People must be able to locate you, but your address and phone number are some of the least important marketing details on a resume. Some managers spend only a few seconds perusing a resume and might get through the first third of it, if you are lucky. The reader's eyes should be drawn immediately to the things that will motivate him or her to read all the way to the bottom.
However, you don't want to make the reader work too hard when it comes time to make that critical call for an interview! You should make the address section part of the overall design of the resume so it doesn't detract from the text, much as you did with your name, but keep it in an easy-to-find location. That can be done by placing the address(es) either at the top or the bottom of the resume.
Two addresses, a current and permanent, are often needed when a person is still in school or will be moving in a few months. Presenting them at the top sometimes creates design problems and requires a bit of imagination (Sample). Placing two addresses at the bottom is often easier.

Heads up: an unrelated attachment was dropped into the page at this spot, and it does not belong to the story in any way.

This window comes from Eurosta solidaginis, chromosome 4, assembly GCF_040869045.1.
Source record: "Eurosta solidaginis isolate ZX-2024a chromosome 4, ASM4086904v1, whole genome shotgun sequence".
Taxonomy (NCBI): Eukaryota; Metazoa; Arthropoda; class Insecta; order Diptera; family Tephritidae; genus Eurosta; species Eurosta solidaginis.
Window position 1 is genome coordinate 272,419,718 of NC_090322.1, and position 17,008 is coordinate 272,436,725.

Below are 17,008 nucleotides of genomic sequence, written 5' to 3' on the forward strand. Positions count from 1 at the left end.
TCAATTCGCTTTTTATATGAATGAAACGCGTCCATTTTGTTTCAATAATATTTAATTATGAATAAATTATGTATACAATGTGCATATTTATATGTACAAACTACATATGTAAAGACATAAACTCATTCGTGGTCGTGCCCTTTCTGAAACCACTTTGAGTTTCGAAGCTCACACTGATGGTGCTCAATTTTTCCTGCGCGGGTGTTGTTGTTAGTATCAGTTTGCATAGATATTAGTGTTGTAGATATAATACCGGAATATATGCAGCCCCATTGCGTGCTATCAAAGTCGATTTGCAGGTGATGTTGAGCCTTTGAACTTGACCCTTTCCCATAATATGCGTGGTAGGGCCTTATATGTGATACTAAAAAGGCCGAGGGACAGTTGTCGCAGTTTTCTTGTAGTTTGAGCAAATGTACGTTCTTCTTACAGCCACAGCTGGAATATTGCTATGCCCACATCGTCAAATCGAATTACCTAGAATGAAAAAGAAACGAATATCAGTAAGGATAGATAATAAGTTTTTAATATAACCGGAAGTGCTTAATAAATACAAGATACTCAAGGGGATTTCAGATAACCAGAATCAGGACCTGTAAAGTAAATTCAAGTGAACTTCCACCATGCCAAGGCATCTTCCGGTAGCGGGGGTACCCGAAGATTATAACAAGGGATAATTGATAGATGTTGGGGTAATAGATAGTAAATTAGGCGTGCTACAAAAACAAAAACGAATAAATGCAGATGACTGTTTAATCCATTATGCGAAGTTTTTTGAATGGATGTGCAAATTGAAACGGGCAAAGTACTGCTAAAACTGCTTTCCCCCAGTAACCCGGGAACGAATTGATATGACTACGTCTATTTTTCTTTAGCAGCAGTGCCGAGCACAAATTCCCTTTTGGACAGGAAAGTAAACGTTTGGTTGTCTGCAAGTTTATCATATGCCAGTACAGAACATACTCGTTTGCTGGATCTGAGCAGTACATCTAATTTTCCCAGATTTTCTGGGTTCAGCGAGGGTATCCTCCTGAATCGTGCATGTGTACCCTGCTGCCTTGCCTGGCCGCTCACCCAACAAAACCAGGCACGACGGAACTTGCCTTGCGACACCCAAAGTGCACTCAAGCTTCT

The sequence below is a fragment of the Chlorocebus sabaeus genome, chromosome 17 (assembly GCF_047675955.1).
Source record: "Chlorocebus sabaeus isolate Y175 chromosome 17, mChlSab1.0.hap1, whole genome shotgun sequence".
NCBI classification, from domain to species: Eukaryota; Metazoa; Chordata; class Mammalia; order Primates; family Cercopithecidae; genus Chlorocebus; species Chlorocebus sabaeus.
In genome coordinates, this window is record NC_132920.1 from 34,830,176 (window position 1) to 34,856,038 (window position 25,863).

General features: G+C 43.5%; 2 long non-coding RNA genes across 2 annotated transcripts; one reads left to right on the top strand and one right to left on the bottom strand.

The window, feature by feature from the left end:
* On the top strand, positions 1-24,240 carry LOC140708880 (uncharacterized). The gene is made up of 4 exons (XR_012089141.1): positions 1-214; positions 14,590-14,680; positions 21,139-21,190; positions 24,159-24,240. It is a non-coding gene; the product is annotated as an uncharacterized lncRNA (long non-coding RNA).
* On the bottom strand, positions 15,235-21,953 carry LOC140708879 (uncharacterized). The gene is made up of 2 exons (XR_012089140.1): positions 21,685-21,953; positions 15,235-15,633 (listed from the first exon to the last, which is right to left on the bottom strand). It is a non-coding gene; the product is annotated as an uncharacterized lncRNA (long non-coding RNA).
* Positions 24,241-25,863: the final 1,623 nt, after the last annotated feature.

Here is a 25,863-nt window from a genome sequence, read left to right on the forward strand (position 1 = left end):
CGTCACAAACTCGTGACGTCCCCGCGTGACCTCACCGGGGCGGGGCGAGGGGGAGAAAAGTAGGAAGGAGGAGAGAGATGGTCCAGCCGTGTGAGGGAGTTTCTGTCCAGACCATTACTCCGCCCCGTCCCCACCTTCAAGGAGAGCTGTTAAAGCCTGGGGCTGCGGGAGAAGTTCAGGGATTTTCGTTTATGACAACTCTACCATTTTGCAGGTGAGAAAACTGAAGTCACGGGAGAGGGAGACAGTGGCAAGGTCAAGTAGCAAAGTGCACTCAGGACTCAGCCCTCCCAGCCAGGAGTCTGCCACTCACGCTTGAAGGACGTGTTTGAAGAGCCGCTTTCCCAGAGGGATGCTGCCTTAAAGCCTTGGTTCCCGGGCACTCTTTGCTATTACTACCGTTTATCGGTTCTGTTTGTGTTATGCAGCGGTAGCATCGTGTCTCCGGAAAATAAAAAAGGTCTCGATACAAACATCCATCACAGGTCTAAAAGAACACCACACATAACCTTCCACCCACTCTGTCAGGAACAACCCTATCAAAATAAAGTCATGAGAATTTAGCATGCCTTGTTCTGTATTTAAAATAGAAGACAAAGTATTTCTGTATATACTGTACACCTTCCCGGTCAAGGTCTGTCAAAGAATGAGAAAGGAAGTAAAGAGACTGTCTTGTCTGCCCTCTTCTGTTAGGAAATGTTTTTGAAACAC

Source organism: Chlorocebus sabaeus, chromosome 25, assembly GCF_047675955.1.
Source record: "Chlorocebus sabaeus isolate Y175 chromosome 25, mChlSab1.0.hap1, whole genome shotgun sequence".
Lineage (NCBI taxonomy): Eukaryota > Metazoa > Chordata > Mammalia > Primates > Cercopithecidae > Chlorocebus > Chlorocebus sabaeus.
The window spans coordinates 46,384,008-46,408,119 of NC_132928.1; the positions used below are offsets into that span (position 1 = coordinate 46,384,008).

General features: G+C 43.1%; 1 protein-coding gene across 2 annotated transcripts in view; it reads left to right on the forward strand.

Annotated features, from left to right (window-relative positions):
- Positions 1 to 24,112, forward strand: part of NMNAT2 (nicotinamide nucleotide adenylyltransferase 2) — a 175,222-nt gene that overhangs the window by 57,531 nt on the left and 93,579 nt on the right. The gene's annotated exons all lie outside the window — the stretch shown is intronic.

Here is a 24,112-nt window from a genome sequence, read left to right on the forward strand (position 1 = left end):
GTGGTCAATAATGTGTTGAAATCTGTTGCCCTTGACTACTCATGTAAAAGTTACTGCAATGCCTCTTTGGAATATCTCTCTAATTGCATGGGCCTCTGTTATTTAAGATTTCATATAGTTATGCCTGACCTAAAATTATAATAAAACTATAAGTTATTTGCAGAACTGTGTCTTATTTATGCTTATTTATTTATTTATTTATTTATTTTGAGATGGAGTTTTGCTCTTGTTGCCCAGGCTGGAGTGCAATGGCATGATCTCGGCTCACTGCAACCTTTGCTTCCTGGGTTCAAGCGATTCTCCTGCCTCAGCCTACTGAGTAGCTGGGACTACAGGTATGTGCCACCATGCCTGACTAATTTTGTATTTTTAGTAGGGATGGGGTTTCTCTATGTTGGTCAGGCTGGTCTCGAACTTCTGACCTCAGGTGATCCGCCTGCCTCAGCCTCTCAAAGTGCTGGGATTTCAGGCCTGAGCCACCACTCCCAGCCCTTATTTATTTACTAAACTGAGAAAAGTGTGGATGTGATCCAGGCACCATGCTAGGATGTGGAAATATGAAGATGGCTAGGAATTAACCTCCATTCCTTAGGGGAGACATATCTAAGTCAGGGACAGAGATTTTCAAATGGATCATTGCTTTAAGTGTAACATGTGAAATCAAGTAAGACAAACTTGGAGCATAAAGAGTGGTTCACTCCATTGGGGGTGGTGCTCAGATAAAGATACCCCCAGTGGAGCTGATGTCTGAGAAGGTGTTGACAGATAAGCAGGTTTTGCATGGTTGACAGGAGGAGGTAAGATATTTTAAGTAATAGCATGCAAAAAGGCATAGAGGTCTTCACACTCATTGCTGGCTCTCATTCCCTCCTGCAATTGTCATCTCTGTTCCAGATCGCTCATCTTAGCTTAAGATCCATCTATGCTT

An address at the top of the resume should be made part of the design so that the reader's eyes easily skip over it to begin reading the text. Graphic lines are particularly useful in this case (Sample), and so is the judicious use of italics (Sample).
Matching lines at the bottom of a resume sometimes help to create a sense of balance so the resume is not top heavy (Sample). The address can be centered under or between the line(s) (Sample), made to follow the same format as the text of the resume (Sample), or tab aligned (Sample).
If you have an e-mail address, always include it on your resume. The same goes for your Web page address if you have a portfolio online.